This was part of a long-term economic embargo on Venezuela, intended to put an end to President Nicolas Maduro’s regime.

However, an unfortunate mistake meant that two Italian business owners, who shared the same name as a man involved in the Venezuelan oil trade, had their businesses targeted in the crackdown.

Read more: It’s clear the US does not care about China’s face anymore

Alessandro Bazzoni, the owner of a pizzeria in the Italian city of Verona, discovered that his business was placed on a US trade blacklist after visiting his local bank, The Guardian reported.

“When I heard that my current accounts had been blocked, I thought it was a joke,” Bazzoni told Italian newspaper Corriere della Sera. “These are already difficult times for us restaurant owners, the last thing I needed was to have my accounts blocked.”

Bazzoni told the newspaper that he has not received an apology. He said, however, that he is grateful for his name being removed from the sanctions list. “I thank the new American government for the efficiency with which it intervened,” Bazzoni told Corriere della Sera.

Another Italian man, who is also called Alessandro Bazzoni, had his business targeted too. The US Department of the Treasury blacklisted his company, SeriGraphicLab, according to The Guardian.

The Sardinian business owner, who declined to offer comment, confirmed with the paper that his graphic design studio had been on a sanctions list.

The incidents were a case of mistaken identity. The US government was trying to target another Italian citizen who had been a “core facilitator” of a network designed to help PDVSA, The Washington Post reported.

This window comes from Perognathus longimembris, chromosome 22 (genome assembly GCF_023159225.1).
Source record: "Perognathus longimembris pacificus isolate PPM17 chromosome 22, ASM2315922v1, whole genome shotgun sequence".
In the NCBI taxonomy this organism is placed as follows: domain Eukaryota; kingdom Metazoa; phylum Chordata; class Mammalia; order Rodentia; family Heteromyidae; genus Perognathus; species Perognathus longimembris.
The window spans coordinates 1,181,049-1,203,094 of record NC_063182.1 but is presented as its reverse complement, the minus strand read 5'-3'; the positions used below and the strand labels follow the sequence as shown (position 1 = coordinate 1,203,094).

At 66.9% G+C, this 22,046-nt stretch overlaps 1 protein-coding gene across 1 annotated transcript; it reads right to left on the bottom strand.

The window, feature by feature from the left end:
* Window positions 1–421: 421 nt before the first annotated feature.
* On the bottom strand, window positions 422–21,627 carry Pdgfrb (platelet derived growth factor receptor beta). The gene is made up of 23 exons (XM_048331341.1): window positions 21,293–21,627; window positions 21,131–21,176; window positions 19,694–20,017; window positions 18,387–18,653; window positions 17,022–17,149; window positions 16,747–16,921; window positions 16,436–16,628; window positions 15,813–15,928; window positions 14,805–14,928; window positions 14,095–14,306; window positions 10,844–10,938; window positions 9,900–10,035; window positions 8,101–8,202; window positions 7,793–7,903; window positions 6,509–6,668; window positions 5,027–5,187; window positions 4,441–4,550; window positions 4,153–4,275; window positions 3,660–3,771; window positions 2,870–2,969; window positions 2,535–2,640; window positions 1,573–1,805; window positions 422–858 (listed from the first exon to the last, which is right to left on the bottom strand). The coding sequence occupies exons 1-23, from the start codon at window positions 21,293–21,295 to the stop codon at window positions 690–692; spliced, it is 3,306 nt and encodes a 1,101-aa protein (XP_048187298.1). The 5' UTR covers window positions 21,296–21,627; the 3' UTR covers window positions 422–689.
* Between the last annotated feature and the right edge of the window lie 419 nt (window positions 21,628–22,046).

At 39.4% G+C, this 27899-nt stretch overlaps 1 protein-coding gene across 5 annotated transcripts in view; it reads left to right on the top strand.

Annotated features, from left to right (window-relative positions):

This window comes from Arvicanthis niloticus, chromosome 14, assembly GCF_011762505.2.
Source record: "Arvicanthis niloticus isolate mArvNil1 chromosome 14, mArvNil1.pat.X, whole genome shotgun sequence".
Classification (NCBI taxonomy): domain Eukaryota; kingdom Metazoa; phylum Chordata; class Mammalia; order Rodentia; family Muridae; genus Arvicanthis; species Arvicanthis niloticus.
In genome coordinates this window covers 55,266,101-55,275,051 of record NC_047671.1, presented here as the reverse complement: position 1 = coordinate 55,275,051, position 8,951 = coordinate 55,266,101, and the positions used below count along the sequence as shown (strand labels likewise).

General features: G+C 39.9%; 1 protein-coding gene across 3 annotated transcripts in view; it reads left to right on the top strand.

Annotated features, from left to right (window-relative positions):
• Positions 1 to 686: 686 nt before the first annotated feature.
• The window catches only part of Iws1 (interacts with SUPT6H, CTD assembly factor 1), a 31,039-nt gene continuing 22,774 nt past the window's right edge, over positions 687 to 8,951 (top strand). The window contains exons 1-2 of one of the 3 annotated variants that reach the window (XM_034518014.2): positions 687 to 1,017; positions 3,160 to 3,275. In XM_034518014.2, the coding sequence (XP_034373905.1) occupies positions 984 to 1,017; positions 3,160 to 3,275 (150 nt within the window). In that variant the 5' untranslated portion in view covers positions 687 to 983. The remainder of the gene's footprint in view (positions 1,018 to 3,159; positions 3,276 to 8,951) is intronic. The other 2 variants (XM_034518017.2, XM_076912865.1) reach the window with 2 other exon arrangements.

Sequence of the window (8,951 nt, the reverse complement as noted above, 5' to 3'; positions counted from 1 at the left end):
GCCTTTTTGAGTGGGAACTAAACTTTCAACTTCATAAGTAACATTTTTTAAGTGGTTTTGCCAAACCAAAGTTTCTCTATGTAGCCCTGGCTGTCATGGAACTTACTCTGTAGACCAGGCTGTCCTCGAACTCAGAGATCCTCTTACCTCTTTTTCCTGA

On March 31, the Treasury updated the “specially designated nationalist list” and removed those who were affected by the mix-up.

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An Italian naval officer was arrested in the middle of meeting a Russian official to hand over secret documents, officials say

rome colisseum night
People wearing protective face masks take pictures in front of the Colosseum in Rome. Not related to this story.

  • Italian police say a naval officer was arrested while meeting with a Russian agent to hand over secret documents.
  • The two are suspected of “serious crimes tied to spying and state security,” police said.
  • Italian media reported that the trove included secret NATO documents.
  • See more stories on Insider’s business page.

An Italian naval officer was arrested while meeting with a Russian officer to hand him secret documents, police said, according to the BBC.

Police also said that they arrested the Russian diplomat, Reuters reported, and that the two individuals, who were not identified, were accused of “serious crimes tied to spying and state security,” according to Reuters.

The Italian regional newspaper Testata Giornalistica Regionale reported that the Italian officer was passing secret NATO documents to the Russian.